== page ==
Singapore Adventure

Tuesday, February 21, 2006

Queasy in India
by venitha

Within 48 hours of arrival in India, we are tired of beggars, we no longer point out every cow on the street, and we have seen the Taj Mahal twice. Also I am sick.

Chills descended as we headed down the dusty beggar-ridden path from the serene view of the Taj Mahal at sunrise, and while I could dismiss the feelings for a short time as the effect of the ethereal morning light on this most breathtaking of monuments, the side of nausea served up by our hotel's breakfast buffet was impossible to ignore. Jim snarfed potato-stuffed dosas, soggy idlis, and naan sopped in sambar, while I did my best to force down some yogurt and a hard-boiled egg.

Back in our room, I nestled under layers of blankets for mere minutes before rushing to the bathroom for the most impressive projectile vomit I've experienced in years. Feeling significantly better, I seated myself firmly on the toilet, my legs involuntarily shaking and shivering enough to generate a sweat were I still in Singapore.

I pondered the Asian logic of diarrhea-inducing countries that are stingy with toilet paper and mentally re-ordered off our Indian menus in a fruitless attempt to discover how my sneaky husband managed to usurp my usual iron-stomached role. We have disappointedly resisted all street food, including the oh-so-tempting gol gappas, and have become snooty connoisseurs of safely sealed and bottled water. We've even made vigilant use of prophylactics and avoided all hanky panky.

As I write this, I'm ensconced with questionable wisdom in the spacious backseat of our tourist car, which by Indian standards would seat, oh, at least 30, and that doesn't count the roof. I'm alternately lying down to quell my queasiness and sitting up to drink both water and the sights along the busy road leading from Agra to the pink city of Jaipur.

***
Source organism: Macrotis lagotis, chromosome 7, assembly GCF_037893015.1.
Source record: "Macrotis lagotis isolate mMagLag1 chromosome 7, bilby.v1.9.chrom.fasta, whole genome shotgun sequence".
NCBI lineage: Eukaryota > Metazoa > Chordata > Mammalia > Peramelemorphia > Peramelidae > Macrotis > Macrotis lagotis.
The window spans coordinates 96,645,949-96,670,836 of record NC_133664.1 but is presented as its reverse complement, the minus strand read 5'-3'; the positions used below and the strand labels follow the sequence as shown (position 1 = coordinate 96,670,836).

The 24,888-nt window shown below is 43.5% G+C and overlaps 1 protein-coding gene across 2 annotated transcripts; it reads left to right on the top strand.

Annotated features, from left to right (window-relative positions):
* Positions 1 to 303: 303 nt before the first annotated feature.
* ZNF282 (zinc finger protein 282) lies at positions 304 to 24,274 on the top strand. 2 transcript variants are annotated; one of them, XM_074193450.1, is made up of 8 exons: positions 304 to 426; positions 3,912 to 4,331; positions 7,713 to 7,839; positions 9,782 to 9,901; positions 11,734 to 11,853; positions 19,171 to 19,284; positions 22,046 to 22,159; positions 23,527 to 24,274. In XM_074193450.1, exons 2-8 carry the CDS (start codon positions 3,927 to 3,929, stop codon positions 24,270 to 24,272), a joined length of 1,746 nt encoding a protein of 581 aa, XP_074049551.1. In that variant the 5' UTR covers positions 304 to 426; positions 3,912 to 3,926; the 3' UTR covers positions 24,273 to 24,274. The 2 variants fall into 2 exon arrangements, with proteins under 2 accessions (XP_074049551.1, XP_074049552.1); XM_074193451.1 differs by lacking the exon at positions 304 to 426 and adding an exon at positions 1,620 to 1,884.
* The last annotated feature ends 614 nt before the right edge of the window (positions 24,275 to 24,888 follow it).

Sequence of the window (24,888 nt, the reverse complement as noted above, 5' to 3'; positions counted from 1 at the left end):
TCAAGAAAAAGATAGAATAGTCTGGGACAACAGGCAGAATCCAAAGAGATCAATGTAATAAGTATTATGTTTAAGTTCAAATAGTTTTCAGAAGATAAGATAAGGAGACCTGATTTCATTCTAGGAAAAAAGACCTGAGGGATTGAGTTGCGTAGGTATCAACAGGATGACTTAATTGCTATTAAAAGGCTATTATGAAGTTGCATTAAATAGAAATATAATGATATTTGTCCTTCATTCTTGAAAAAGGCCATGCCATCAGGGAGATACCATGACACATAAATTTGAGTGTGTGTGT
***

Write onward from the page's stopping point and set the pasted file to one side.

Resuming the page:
Ragamuffin boys play cricket in dusty schoolyards, sari-clad women build pile after pile of drying cow patties, turbaned men drive water buffalo and camels pulling rickety carts overflowing with bricks, bags of seed, chickens, people.

We drive slowly through towns, where even from my pristine and air-conned vantage point, the poverty, the filth, the desperation, are inescapable. Beggars surround our car. Scruffy girls wave and smile, Buy me a chapatti, madam! Emaciated women knock their palms insistently on the windows, then mime feeding the wide-eyed baby in their arms. Paraplegics pathetically yet hopefully display empty sleeves and severed pant-legs.

We leave the town for the less overwhelming sights of the countryside, and I lie down again with relief, unsurprised that I'm still queasy.

Never fear! At a cyber café in Jaipur now one day later, I feel much better, both physically and mentally. I have ventured well beyond the confines of the car, have enjoyed every minute in bustling Jaipur, and have even been assured by a local palmreader that I have positive positive thoughts, which is pretty hilarious if you know me or have spent any time reading this blog.

But maybe in India I will start living up to my destiny. Hence my positive positive thought for tonight: Tomorrow I get to start eating Indian food again.